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Unformatted text preview: Table of Contents List of Cases 1. Oberg v. Honda Motor Co., 316 Ore. 263 (1993)
2. Honda v. Oberg, 114 S. Ct. 2331 (1994)
3. BMW v. Gore, 116 S. Ct. 1589 (1996)
4. Cooper Industries v. Leatherman, 121 S. Ct. 1678 (2001)
5. State Farm v. Campbell, 123 S. Ct. 1513 (2003)
6. Philip Morris v. Williams, 127 S. Ct. 1057 (2007)
7. Exxon v. Baker, 128 S. Ct. 2605 (2008) Oberg v. Honda Motor Co.
Supreme Court of Oregon
January 10, 1992, Argued and submitted; March 30, 1993, Reassigned ; May 20, 1993, Decided ; May 20, 1993, Filed
SC No. S38436
Reporter: 316 Ore. 263; 851 P.2d 1084; 1993 Ore. LEXIS 62; 61 U.S.L.W. 2743; CCH Prod. Liab. Rep. P13,548
Karl L. OBERG, Respondent on Review, v. HONDA issues at trial and were not hearsay because they were offered
MOTOR CO., LTD.; Honda R&D Co., Ltd.; and American to prove notice of the dangerousness of ATVs, not the truth of
Honda Motor Co., Inc., Petitioners on Review
the matters asserted therein. The provision against excessive
fines in Or. Const. art. I, § 16 applied only to criminal cases.
Subsequent History: [***1] Reconsideration Denied July Application of objective criteria in considering punitive
27, 1993. Opinion on Remand from Supreme Court of United damages ensured that sufficiently definite and meaningful
States February 2, 1995, Reported at: 1995 Ore. LEXIS 2.
constraints were imposed on the finder of fact. The criteria
established by Or. Rev. Stat. § 30.925 were detailed and
Prior History: On review from the Court of Appeals. * CC objective, and were thus constitutionally sufficient. The jury
No. A8709-05897; CA No. A61587.
was instructed properly about the substantive criteria to be
applied, and there was evidence to support its determination.
Disposition: The decision of the Court of Appeals and the The punitive damages award thus did not violate the Due
judgment of the circuit court are affirmed.
Process Clause of the Fourteenth Amendment.
documents, accidents, punitive damages, award of punitive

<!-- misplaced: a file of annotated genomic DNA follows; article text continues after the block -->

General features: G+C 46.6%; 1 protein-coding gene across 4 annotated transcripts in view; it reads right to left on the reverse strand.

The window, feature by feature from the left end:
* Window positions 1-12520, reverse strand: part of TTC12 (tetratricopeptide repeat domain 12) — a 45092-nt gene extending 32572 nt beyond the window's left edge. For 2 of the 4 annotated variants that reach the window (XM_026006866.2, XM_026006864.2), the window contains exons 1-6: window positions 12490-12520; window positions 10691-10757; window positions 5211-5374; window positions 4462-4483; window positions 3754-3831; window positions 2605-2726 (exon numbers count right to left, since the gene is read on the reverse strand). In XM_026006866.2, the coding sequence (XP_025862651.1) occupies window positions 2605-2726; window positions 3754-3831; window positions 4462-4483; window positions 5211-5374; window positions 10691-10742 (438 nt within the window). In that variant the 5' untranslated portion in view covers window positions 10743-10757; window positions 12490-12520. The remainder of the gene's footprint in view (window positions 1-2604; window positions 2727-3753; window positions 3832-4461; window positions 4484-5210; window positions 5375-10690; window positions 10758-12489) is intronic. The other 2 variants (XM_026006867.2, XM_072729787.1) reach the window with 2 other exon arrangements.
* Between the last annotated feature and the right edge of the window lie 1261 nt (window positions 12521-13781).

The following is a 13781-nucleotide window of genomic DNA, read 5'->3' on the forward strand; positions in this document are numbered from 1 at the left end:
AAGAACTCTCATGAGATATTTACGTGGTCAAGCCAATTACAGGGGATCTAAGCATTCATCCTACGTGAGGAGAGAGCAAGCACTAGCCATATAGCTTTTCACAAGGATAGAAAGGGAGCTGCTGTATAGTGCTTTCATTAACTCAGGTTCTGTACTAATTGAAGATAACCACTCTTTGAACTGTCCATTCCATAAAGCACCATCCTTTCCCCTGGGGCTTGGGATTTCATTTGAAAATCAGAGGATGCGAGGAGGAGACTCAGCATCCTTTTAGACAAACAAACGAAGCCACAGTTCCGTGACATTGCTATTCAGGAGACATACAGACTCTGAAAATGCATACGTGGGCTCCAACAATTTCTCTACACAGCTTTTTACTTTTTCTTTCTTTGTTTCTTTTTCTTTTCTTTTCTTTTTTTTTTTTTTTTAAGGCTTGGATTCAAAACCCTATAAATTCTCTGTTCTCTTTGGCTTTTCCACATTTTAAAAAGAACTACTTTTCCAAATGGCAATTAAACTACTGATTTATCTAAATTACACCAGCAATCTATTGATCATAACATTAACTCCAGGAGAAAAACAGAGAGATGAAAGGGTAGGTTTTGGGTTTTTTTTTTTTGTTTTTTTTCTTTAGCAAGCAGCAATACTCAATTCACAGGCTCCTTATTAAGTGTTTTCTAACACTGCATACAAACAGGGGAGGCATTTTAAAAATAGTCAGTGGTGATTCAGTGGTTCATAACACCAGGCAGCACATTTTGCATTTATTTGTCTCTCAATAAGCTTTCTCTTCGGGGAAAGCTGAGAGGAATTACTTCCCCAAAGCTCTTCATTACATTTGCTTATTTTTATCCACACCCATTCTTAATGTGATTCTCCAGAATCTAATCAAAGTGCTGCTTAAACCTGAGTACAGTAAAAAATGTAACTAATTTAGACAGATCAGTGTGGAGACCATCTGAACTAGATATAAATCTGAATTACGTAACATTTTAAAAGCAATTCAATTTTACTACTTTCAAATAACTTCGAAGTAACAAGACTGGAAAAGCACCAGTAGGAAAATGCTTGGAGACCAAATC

damages, trial court, notice, admissible, hearsay, excerpts,
provides, consumer product, vehicles, injuries, circumstances,
defendants', Consumer, exhibits, factors, overturn, cases,
manufactured, stability, all-terrain, misconduct, records,
hazard, product safety, due process, incidents, characteristics
Defendants, manufacturers and sellers, appealed from a
decision of the Court of Appeals (Oregon) that affirmed a
judgment in favor of plaintiff consumer in his products
A consumer attempted to drive an all-terrain vehicle (ATV)
up a steep embankment. It overturned backward and injured
him. A jury returned a verdict in favor of the consumer in his
subsequent product liability action against the manufacturers
and sellers. The appellate court affirmed. On further appeal,
the court affirmed. Consumer Products Safety Commission
documents were relevant to
The court affirmed the judgment in favor of a consumer in his
products liability action against manufacturers and sellers of
an all-terrain vehicle. The admission of Consumer Products
Safety Commission documents was not error, a state
constitutional provision against excessive fines applied only
to criminal cases, and the procedure for arriving at the
punitive damages award was constitutionally sound.
Law > ... > Fundamental
Process > Scope of Protection Rights > Procedural Due HN1 See U.S. Const. amend. XIV.
Evidence > Relevance > Relevant Evidence HN2 Or. Evid. Code 401 provides that "relevant evidence"
means evidence having any tendency to make the existence of
any fact that is of consequence to the determination of the
action more probable or less probable than it would be
without the evidence.
Evidence > Relevance > Relevant Evidence Appeal from Multnomah County Circuit Court, Robert P. Jones, Judge. 108 Or App 43, 814 P2d 517 (1991). 316 Ore. 263, *263; 851 P.2d 1084, **1084; 1993 Ore. LEXIS 62, ***1 HN3 Or. Evid. Code 402 provides that all relevant evidence is